Every day, staff in the NIST Information Technology Laboratory’s Visualization and Usability Group (VUG) are conducting studies and publishing findings about cybersecurity usability. A usable cybersecurity technology is one that an individual can effectively use to meet their goals while maintaining cybersecurity. The NIST research provides actionable guidance so that policymakers, system engineers, and security professionals can make better decisions to keep their organizations protected against cybersecurity attacks, scams, and other malicious events. That’s why we are starting a new Cybersecurity Insights blog series, titled, Staff Spotlight: NIST Usable Cybersecurity. Our first blog in the series highlights the recent research efforts of Kristen Greene, Ph.D., a cognitive scientist in VUG who specializes in phishing scams.
With the challenging times we find ourselves in, we asked Dr. Greene to share information about the NIST Phish Scale, a helpful tool she helped develop at NIST that can assist organizations in protecting their employees against phishing scams.
1. What is your background? Basically, how did you end up at NIST working on usable security projects?
I have a master’s degree and Ph.D. in Cognitive Psychology, specializing in Human-Computer interaction. I first started in voting usability research, which included driving a hydraulic lift truck out to the middle of Texas to pick up 600-pound lever voting machines in an effort to test the usability between the old machines and the newer electronic voting machines and find out what errors people make when voting. That led me to come to NIST to work on the voting project here several years ago, and the opportunity to move into usable security research became available. I’ve now been at NIST 9 years and worked primarily in phishing research.
2. What can we expect from phishing scams focused on coronavirus?
We expect that malicious actors will deploy phishing attacks against many Americans who are now teleworking because of the social distancing requirements from the coronavirus. Malicious actors pretend to be from your bank, a non-profit, or government agency, and it sounds legitimate because you have an account at that bank or have given to that non-profit before. It matches your world view and user context, making you more likely to click the link and fall victim to the scam. For instance, scammers are pretending to be from organizations such as the Department of Health and Human Services, World Health Organization, or Red Cross. We all need to be hyper vigilant and question every email in this challenging time.
Because it’s so easy to craft phishing emails that can look like they came from your company or a government agency, right now is the time for many organizations’ cybersecurity professionals to be reaching out to their employees to inform them of what to look for regarding phishing emails that may come to their work email, and to ensure that the person, and organization, are protected against being scammed or hacked.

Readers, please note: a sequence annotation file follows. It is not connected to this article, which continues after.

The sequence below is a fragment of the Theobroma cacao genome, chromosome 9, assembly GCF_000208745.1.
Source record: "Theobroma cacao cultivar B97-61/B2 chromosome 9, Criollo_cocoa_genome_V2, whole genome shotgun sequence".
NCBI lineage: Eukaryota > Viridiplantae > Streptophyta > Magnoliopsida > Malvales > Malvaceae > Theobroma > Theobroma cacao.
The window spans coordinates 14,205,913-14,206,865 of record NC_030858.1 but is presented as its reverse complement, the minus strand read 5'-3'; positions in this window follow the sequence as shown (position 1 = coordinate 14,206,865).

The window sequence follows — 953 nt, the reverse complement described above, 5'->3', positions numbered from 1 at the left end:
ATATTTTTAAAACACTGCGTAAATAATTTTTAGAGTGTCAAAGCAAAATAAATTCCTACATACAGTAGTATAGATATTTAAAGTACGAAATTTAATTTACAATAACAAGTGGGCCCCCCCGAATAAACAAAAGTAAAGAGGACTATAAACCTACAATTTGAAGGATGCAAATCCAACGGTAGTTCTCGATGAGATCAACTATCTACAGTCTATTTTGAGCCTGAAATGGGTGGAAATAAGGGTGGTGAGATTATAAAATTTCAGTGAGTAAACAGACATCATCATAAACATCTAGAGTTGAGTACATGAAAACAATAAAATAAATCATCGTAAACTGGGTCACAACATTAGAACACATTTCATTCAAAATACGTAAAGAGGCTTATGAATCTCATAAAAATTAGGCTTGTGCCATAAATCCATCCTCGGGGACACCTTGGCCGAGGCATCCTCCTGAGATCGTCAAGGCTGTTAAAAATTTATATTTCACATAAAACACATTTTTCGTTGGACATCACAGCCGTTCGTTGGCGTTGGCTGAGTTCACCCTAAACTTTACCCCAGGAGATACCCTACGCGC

3. Can you talk about the NIST Phish Scale, and why it was created?
Researching phishing is incredibly important because phish attacks affect nearly every single American that uses email, websites, mobile phone texting, and voicemail. As attackers and scammers become more and more sophisticated, our firewalls, filters, and tools serve as an arms race — attackers get better weapons, defenders need better armor.
Organizations are trying to prepare and engage their employees for these attacks by sending out fake phishing emails and seeing who clicks, and then tracking the click rates. The issue is that some of these companies impose punitive measures on their employees for multiple clicks on fake phishing emails. We at NIST are trying to encourage these organizations to focus less on punishing employees and more on educating them to better understand what a phishing email is, and to report that email to their respective IT security team.
Based off NIST research, we developed the NIST Phish Scale – which allows Chief Information Security Officers (CISOs) and phishing training implementers to more easily rate the difficulty of their phishing exercises and help explain associated click rates. The scale is based on past research in phishing cues and user context (how relatable the phishing email is to the user) and can serve as a tool to help frame data sharing on phishing exercise click rates across sectors. We are planning to continue to gather data from more organizations and conduct tests with wider data sets in the future.
4. What is your favorite thing about working at NIST?
I have met so many interesting and smart people doing fascinating research at NIST. It’s been great to be part of so many research projects that have real-world application and solve real-world problems. In the academic space, it can sometimes be harder to make that real-world connection that NIST allows. I also really love the NIST softball and tennis teams!
5. Anything you would like to add?
Phishing really does affect anyone and everyone with an email account (or phone number), and that includes election officials and others in the voting space, as well as public safety agencies all interacting with the public, especially as they have email addresses (and phone numbers), and all are targets. Phishing, like so many other usable security topics, really does apply to all the sectors. There have already been notable instances of cities and agencies being brought down by ransomware, so that stresses the importance of educating users on how to back up their data and test their backups, in case of ransomware.
The federal government has several websites devoted to helping organizations and individuals better understand the dangers of phishing scams: